A Fundamental Misconception About Cold Email
Most advice is based on a flawed belief in how B2B decision-makers use email: Email is conversational.
Fact is, it's not. Those days are gone. Today, business email is transactional. Especially cold emails.
Email Is Transactional, Not Conversational
B2B decision-makers are on a mission. Just like you are: delete the inbox noise. Day in, day out. Multiple times a day, decision-makers delete spammy come-ons from reps. But they also make quick replies. Transactions.
The way decision-makers are using email today is transactional. Choices are:
- Reply immediately
- Reply later (as good as deleting)
Which cold emails are earning response? The shortest ones. Those that waste no time getting to the point. The emails that best allow prospects to get back to work earn more response!
Everything else is deleted immediately or put off (just as good as deleting).
So why are you trying to start conversations with decision-makers who are excellent at spotting and deleting people wanting to converse?
Why are you still trying to persuade clients to talk in the first, cold email message?
Don't Qualify and Persuade, Provoke
Most sellers are trying to persuade rather than transact. For example, are you trying to be relevant in your cold email? Are you referencing yourself or your business? (at all) Are you working to build credibility ... and building a case for prospects to meet with you?
You're probably failing. Instead, start provoking. Provoke. Irritate. Cause an immediate response based on a sense of curiosity or a nagging fear. Transact with the customer.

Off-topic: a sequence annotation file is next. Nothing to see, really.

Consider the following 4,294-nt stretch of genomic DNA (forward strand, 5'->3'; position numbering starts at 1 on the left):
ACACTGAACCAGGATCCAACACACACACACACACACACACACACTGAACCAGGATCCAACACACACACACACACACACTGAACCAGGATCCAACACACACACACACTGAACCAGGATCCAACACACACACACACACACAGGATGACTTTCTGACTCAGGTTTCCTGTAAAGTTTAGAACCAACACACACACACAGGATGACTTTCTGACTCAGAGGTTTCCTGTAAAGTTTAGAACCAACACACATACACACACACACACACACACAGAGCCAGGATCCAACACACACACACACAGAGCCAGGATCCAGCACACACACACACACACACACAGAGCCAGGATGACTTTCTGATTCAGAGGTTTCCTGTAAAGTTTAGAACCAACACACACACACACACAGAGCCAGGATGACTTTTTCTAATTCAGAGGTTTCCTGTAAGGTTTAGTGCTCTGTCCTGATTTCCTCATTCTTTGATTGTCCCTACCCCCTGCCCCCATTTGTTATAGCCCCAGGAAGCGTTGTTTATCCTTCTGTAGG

For example, one of my students uses this kind of approach:
Noticing you added chat to your contact center mix 3 months ago. This triggers me to ask: How would you know when it's time to consider adding screen sharing?
Brief, blunt. Provocative. This message proves the seller researched the client's organization and ties the observation about John's current situation to his decision-making process ... in a way that helps John think about his situation.
Notice: This provocation is not asking for a meeting, nor positioning the seller as credible. The message is not trying to create a sense of urgency or pushing a call-to-action. This message asks a question that doesn't lead John to a conclusion the seller wants. Instead, it asks a question that John needs to be asking himself in the future.
See the difference? This is a "grabber."
The message isn't conversational. It's transactional. John doesn't need to scroll on his mobile device to read it and quickly respond.
This is what works in cold email. Transactions that provoke conversations. Short, pithy messages that stand out by not talking about anything other than the prospect.
The above message isn't accidentally signaling "mass email social selling approach." It avoids recognizing the prospect's:
- recent accomplishment or promotion
- blog article or post
- social media trigger
- decision-making authority
These tactics are working less in cold email. Because everyone is using them. They're cheap and lazy ... and commonplace. Clients are being deluged by long, conversational emails that just plain take too long to read and signal "this person wants a premature meeting."
Instead, provoke the conversation and progress it to a meeting.
Why Conversations Won't Serve You